Blog Alyssa Isenstein Krueger The Highs! The Lows. Then LIFT!

The Highs! The Lows. Then LIFT!

By Alyssa Isenstein Krueger, January 30, 2020

With some buyers the journey towards home ownership takes a few more twists and turns then planned. My buyer Sydney had a few bumps in the road along the way, but through luck and good timing, reaped the reward of the perfect house for her.

Sydney was a Portland Housing Center client and enrolled in their matching savings program, and was in the know about the upcoming LIFT program that gives home buyers under a certain income $20,000 towards a down payment and/or closing costs. Registration for getting a coveted LIFT appointment was planned for the week before Thanksgiving, and on the morning of registration opening, so many home buyers were trying to get a golden ticket that within 90 seconds of the system opening, all reservations were gone. Sydney had really been hoping she would get a reservation, but sadly (or so we thought) she missed out. The second chance to snag a reservation was Dec. 13th, but once Sydney missed out on the first round, she decided she was going to put LIFT out of her mind and start looking for a home right away.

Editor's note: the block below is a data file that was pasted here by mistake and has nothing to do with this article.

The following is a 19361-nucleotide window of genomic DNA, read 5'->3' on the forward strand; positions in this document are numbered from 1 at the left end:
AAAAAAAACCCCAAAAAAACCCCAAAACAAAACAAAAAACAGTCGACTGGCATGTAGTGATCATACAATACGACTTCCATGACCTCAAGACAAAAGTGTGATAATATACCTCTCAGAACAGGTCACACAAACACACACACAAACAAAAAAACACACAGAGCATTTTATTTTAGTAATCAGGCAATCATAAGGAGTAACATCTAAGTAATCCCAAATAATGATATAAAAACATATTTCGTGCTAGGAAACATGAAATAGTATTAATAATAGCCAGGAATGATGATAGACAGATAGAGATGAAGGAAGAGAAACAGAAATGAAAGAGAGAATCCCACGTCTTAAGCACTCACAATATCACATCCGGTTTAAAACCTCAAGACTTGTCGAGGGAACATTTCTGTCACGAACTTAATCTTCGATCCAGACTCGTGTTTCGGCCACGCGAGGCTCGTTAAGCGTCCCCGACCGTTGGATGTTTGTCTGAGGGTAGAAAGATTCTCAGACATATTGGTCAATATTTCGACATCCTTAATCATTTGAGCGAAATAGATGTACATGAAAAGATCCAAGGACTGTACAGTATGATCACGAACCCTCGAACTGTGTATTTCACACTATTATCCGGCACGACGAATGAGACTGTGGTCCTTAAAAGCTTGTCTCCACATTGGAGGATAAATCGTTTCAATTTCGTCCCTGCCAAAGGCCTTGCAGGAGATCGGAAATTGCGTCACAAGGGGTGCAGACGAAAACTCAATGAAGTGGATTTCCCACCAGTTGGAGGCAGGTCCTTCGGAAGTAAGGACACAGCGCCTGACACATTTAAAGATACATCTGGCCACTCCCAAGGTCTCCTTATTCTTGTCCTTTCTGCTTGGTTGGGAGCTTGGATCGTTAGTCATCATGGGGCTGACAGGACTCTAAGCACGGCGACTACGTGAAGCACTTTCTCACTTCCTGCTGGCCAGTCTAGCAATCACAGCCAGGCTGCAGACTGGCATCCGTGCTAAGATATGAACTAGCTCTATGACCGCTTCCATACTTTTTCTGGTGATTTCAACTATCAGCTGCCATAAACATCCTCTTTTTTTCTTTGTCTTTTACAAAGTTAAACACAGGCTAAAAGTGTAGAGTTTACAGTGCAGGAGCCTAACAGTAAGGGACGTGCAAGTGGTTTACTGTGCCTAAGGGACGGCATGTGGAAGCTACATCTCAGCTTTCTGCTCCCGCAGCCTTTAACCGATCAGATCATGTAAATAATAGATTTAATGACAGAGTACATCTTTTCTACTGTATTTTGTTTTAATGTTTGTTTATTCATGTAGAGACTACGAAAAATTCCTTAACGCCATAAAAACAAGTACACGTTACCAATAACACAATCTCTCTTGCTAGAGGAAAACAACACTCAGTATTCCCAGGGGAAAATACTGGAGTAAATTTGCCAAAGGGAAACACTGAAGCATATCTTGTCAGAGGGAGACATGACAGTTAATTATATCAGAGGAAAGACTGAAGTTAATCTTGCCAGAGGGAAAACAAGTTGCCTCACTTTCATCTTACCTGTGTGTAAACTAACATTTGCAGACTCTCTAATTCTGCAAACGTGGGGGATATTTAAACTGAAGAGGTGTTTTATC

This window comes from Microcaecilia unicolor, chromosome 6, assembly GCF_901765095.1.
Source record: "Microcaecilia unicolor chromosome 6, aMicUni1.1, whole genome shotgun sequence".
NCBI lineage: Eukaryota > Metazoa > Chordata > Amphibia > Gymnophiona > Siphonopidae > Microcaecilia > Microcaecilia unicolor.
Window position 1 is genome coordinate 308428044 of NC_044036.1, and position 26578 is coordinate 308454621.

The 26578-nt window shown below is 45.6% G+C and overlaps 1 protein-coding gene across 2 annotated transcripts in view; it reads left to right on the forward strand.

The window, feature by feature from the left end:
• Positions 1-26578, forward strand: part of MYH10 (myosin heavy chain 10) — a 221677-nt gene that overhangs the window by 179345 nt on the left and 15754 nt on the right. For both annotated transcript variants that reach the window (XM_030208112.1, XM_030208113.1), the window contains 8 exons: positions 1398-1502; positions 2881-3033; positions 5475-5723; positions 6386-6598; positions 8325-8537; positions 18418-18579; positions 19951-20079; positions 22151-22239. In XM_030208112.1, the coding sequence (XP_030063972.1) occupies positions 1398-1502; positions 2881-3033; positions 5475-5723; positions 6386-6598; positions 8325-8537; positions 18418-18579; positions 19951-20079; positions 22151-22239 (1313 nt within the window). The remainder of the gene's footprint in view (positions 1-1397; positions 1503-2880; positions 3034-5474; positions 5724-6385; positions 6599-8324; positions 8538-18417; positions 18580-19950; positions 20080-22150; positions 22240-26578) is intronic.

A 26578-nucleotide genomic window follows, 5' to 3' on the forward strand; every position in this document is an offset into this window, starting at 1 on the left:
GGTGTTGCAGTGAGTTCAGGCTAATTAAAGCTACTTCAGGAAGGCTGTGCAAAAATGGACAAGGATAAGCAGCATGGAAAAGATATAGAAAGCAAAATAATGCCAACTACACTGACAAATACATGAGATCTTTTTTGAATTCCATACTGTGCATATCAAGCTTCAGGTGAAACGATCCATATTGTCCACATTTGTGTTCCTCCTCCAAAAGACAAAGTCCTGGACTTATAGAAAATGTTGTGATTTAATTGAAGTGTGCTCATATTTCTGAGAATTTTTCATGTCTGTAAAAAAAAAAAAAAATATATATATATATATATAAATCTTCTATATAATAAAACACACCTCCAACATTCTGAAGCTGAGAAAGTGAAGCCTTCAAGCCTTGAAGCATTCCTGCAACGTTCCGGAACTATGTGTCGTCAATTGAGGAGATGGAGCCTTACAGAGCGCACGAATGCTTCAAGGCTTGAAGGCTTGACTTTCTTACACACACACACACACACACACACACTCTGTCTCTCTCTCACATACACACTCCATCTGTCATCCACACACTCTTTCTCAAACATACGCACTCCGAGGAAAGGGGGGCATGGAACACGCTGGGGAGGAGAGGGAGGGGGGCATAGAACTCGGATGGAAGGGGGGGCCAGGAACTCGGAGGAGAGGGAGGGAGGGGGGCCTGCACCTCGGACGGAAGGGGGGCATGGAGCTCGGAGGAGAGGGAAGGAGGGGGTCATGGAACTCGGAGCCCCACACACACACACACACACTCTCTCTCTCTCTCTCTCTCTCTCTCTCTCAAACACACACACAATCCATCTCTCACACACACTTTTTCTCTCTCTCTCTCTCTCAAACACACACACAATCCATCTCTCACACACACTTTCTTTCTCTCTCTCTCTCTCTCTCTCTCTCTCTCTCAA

The week after Thanksgiving we went out and saw a few homes in her price range. One of those homes was a large 3 bedroom 2 bathroom mid-century right off Rose City Golf Course that had been sitting on the market for a couple of months. It did retain some basic mid-century charm- lovely hardwood floors, a couple of nice fireplaces, a great layout, and a large unfinished basement with high ceilings.  To Sydney’s benefit, the previous owner didn’t have the greatest taste and had altered a lot of the rooms to suit a very specific taste- one bedroom was painted bright pink and had textured walls reminiscent of a frosted wedding cake, another bedroom had the ugliest wallpaper ever and someone had the brilliant idea of turning it into a true master with ensuite bathroom by blocking off the hallway entrance to the bathroom and cutting out an entry space maybe 18″ wide between the wall of the bedroom and bathroom so one wouldn’t have to walk around to the hallway to get into the bathroom via a proper door. Most buyers can’t see past the projects, but Sydney saw an achievable challenge and an opportunity for true sweat equity.